Polish government ‘cracking down’ on critical entrepreneurs – FT
Numerous members of the Polish business community who have openly criticized the country’s authorities are being held in detention facilities for months without being charged with any crime, the Financial Times reported on Tuesday, citing legal pundits and entrepreneurs.
An increasing number of white-collar-crime suspects have been detained and held in pre-trial custody since the right-wing Law and Justice party came to power in 2015, according to experts interviewed by the paper. The measure is usually reserved for potentially violent criminals.
Przemyslaw Rosati, the head of the Polish Bar Council, described the current legal situation as a “catastrophe” reminiscent of the communist era. He told the FT that “the standards for detaining people have been lowered tragically,” and the basic rights of those arrested, including the presumption of innocence, are being trampled upon.
Last October, for example, Polish authorities arrested Maciej Witucki, the president of the Lewiatan confederation, the country’s leading employers’ organization. The entrepreneur, who had gained a reputation for criticizing the government’s economic policies, emerged as a suspect in an extortion case. However, he was never charged and was released 48 hours after his arrest following a massive outcry from the business community.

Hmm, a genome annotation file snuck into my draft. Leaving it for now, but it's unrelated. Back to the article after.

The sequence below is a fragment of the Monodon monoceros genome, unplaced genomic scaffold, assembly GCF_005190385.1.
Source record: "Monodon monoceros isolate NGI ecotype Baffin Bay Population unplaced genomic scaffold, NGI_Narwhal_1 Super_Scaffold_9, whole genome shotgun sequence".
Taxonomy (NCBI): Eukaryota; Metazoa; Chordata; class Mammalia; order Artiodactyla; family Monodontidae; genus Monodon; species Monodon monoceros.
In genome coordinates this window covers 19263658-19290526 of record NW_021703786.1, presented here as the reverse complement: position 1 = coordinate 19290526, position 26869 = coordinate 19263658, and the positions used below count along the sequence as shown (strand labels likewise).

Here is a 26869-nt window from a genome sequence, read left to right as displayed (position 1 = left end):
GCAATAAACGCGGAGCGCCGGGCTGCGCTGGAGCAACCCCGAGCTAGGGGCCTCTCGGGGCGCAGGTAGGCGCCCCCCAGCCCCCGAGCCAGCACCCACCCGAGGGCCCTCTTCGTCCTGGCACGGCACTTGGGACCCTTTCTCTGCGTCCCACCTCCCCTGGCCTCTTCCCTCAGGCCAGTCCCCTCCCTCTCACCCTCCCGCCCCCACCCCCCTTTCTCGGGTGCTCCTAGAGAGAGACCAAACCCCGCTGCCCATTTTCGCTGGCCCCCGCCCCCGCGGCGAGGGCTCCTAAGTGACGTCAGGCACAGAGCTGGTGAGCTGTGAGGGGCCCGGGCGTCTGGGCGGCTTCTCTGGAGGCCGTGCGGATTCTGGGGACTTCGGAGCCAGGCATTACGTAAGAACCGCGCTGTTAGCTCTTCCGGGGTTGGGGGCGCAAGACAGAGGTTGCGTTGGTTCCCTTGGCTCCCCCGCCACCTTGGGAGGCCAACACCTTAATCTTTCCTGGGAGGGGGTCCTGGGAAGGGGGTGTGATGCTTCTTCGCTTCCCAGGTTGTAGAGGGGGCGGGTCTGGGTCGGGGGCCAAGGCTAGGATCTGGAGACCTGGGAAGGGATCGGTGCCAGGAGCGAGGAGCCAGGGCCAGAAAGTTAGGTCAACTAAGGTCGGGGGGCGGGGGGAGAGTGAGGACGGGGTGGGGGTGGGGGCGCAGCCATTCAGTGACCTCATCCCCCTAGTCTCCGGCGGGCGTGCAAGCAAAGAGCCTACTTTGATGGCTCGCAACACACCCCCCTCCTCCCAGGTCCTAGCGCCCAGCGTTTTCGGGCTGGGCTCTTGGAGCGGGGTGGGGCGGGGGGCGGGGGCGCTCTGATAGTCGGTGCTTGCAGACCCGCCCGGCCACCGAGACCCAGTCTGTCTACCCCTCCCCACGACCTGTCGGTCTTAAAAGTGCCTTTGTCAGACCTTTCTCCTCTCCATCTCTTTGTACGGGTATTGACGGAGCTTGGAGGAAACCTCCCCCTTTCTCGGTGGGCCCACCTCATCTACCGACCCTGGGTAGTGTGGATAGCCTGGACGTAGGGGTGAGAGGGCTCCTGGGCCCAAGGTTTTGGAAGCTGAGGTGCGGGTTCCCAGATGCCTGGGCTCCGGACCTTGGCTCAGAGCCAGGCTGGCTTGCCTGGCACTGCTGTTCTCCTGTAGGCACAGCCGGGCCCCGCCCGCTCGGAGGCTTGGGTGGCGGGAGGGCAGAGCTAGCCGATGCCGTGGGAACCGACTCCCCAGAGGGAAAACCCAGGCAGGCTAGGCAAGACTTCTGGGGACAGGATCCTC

Witucki told the FT that he was among the “lucky less than 10%” of suspects who were released by a court. However, according to Court Watch Poland, an NGO that monitors the Polish judiciary, 90% of detention requests are authorized despite judges having only 24 hours to rule on the matter.
According to the Helsinki Foundation for Human Rights (HFHR), the deep-seated legal practices also affected the length of time suspects spend in custody. According to the HFHR and Polish Bar Council data, in 2022, 240 people spent between 12 months and two years in pre-trial detention compared to just 39 in 2013.
The “erosion of the rule of law” in Poland has long been criticized by the EU, which last year froze €75 billion ($81 billion) in assistance to Warsaw over its failure to fulfill conditions regarding judicial independence.
In May, despite the growing rift with Brussels, Poland’s parliament narrowly passed a law setting up a commission investigating alleged Russian political interference in its domestic affairs. The new policy triggered pushback from many Polish MPs, as well as EU and US officials, who suggested that the government in Warsaw was seeking to suppress opposition politicians – especially former Polish prime minister Donald Tusk – and block them from taking part in elections.